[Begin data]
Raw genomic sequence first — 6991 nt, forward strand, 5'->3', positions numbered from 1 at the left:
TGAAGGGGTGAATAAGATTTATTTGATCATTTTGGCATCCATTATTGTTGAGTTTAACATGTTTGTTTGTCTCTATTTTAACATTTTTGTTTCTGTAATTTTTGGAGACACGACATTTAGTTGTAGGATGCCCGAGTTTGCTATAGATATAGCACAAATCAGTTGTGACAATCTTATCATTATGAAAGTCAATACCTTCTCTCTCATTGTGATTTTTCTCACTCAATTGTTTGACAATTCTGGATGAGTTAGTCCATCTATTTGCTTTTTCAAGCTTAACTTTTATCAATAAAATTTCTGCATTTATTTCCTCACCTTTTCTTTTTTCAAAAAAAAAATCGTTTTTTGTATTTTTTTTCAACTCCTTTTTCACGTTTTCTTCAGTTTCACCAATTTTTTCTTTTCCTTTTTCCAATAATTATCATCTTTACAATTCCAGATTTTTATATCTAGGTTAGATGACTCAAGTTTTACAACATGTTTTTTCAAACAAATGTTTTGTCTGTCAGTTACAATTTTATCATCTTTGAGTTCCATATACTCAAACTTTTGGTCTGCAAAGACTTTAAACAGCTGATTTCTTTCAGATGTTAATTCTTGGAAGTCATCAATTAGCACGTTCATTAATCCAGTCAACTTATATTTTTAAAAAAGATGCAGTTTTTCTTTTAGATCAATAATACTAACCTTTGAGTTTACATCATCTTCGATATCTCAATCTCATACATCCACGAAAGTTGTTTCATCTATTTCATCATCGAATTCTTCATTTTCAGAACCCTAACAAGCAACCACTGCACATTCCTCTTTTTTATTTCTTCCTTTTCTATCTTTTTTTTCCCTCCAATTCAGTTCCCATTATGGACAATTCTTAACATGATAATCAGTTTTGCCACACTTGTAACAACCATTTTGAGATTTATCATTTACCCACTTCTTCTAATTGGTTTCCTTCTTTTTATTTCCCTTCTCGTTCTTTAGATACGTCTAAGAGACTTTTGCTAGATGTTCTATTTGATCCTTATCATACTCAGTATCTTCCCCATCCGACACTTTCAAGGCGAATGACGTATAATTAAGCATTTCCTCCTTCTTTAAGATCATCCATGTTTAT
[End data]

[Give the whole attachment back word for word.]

Raw genomic sequence first — 6991 nt, forward strand, 5'->3', positions numbered from 1 at the left:
TGAAGGGGTGAATAAGATTTATTTGATCATTTTGGCATCCATTATTGTTGAGTTTAACATGTTTGTTTGTCTCTATTTTAACATTTTTGTTTCTGTAATTTTTGGAGACACGACATTTAGTTGTAGGATGCCCGAGTTTGCTATAGATATAGCACAAATCAGTTGTGACAATCTTATCATTATGAAAGTCAATACCTTCTCTCTCATTGTGATTTTTCTCACTCAATTGTTTGACAATTCTGGATGAGTTAGTCCATCTATTTGCTTTTTCAAGCTTAACTTTTATCAATAAAATTTCTGCATTTATTTCCTCACCTTTTCTTTTTTCAAAAAAAAAATCGTTTTTTGTATTTTTTTTCAACTCCTTTTTCACGTTTTCTTCAGTTTCACCAATTTTTTCTTTTCCTTTTTCCAATAATTATCATCTTTACAATTCCAGATTTTTATATCTAGGTTAGATGACTCAAGTTTTACAACATGTTTTTTCAAACAAATGTTTTGTCTGTCAGTTACAATTTTATCATCTTTGAGTTCCATATACTCAAACTTTTGGTCTGCAAAGACTTTAAACAGCTGATTTCTTTCAGATGTTAATTCTTGGAAGTCATCAATTAGCACGTTCATTAATCCAGTCAACTTATATTTTTAAAAAAGATGCAGTTTTTCTTTTAGATCAATAATACTAACCTTTGAGTTTACATCATCTTCGATATCTCAATCTCATACATCCACGAAAGTTGTTTCATCTATTTCATCATCGAATTCTTCATTTTCAGAACCCTAACAAGCAACCACTGCACATTCCTCTTTTTTATTTCTTCCTTTTCTATCTTTTTTTTCCCTCCAATTCAGTTCCCATTATGGACAATTCTTAACATGATAATCAGTTTTGCCACACTTGTAACAACCATTTTGAGATTTATCATTTACCCACTTCTTCTAATTGGTTTCCTTCTTTTTATTTCCCTTCTCGTTCTTTAGATACGTCTAAGAGACTTTTGCTAGATGTTCTATTTGATCCTTATCATACTCAGTATCTTCCCCATCCGACACTTTCAAGGCGAATGACGTATAATTAAGCATTTCCTCCTTCTTTAAGATCATCCATGTTTAT